Analytic models in ecologic studies are of different forms:
 Completely Ecologic
 all variables (outcome, exposure and covariates) are ecological.
 Partially Ecologic
 some, but not all, variables are ecological.
 Multilevel
 analyses may simultaneously include individual and ecological variables on the same construct (e.g., income). This could be called multilevel modeling, hierarchical regression, or a mixed effects modeling.
Sample Ecological Data and Analysis Section
The following data illustrate a problem with interpretation of ecological studies. The data include the numbers in an exposed and nonexposed group and the disease rate per 100,000 personyears within each of three different groups.
Ecological Data and Analysis
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First, calculate the following measures: percentage exposed and the rate of disease for each group.
Exposures:
 Group 1: 7/20 = 35%
 Group 2: 10/20 = 50%
 Group 3: 13/20 = 65%
Rate of disease in
 Group 1: 165/20,000 = 8.25/1000
 Group 2: 150/20,000 = 7.5/1000
 Group 3: 135/20,000 = 6.75/1000
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What do these data tell you about the relationship between exposure and the disease rate?
It seems that disease rate decreases with increased percentage exposure.
You could put this into a regression equation and you would come out with the rate ratio of 0.50.
The natural conclusion would seem to be that exposure protects individuals from the disease by decreasing the rate of disease by half. So...would you want to be exposed to this factor in order to cut your disease risk in half? Or would you like to ask further questions?
What about the fact that we have no data measured at the individual level. For example, do we know the exposure level and the disease outcome for each person in the study? NO! In fact, all the cases could have actually occurred among the exposed individuals. This would be a problem if our hypothesis was that a biologic process was responsible for the increased risk.
Consider these tables:
Stratum 1 and Stratum 2 are similar to the groups, of which there were 3, in the previous example. We don't know the numbers for each cell within any stratum, nor do we know A, B, C or D for the combined data. Only the marginal counts are known  the number exposed and unexposed, and the numbers of cases and noncases within each stratum. So, if our hypothesis for the risk pathway is biological, then we run the risk of an ecological fallacy. An ecological fallacy is possible when we use grouplevel data as evidence for risk pathways that operate at the individual level because we are ascribing group observations to the individual! (Note: Grouplevel data are appropriate if our hypothesis is that the disease pathway is from a grouplevel exposure. Grouplevel exposures are recognized as important in disease causation models with both individual and group processes).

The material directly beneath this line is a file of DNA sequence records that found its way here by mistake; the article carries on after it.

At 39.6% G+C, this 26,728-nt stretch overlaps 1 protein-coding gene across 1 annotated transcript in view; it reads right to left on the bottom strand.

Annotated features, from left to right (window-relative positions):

Individuallevel Data and Analysis Section
To demonstrate the ecological fallacy, let's look at the individual level data from the same example. We will fill in the number of cases within each cell for each group. For instance, in group 1, there were 20 case in 7,000 personyears of being atrisk.
Ecologic Effect Modification, but not Confounding
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What is the disease rate for the exposed population in group 1? group 2? group 3?
Similarly for the unexposed?
Among the exposed in
 Group 1: 20/7000 = 2.86/1000 personyears
 Group 2: 20/10,000 = 2/1000 personyears
 Group 3: 20/13,000 = 1.53/1000 personyears
Among the unexposed
 Group 1: 13/13000 or 1/1000 personyears
 Group 2: 10/10,000 or 1/1000 personyears
 Group 3: 7/7000 or 1/1000 personyears
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Now what do you conclude?
We see that in each group, the exposed people had higher rates of disease. So, we would conclude that exposure increases the risk of this outcome, which is the opposite of what we concluded previously! We also observe that the rate of disease among the nonexposed was the same for all groups. Also, the rate of disease among the exposed was higher than the unexposed, but the rate seems to vary among the exposed groups.
Recall, that when we used the grouplevel data we saw that this exposure appeared to be protective. Using only ecological data, the rate ratio was 0.5; HOWEVER, given the individuallevel data, the rate ratio is 2.0. This is an example of an ecological fallacy (or ecological bias)....using grouplevel data to support an individual isk pathway.
All Data
Can an ecological study produce results without ecological bias? Yes, under certain conditions....
If the rate difference is the same  If the rate difference is the same between the exposed and nonexposed for each of the groups, there will be no ecological fallacy.
Ecologic Confounding, but not Effect Modification
Statistical Models and Estimation of Effect Section

Using a Linear Model: Ordinary least squares (OLS)
Model: \(\hat{Y}= B_{0}+B_{1}X\)
X = 1 or 0 with 1 indicating exposure
 Predicted Rate in Unexposed Group = \(B_0\)
 Predicted Rate in Exposed Group = \(B_0 + B_1\)
 Estimated Rate Ratio = \((B_0 + B_1) / B_0 = 1 + B_1 / B_0\)
 Estimated Rate Difference = \((B_0 + B_1)  B_0 = B_1\)

Using a Loglinear (exponential) Model : ln \(\hat{Y}= B_{0}+B_{1}X\) or \(\hat{Y}= exp\left [ B_{0}+B_{1}X \right ]\)
 Estimate Rate Ratio = \(\text{exp}[B_1]\)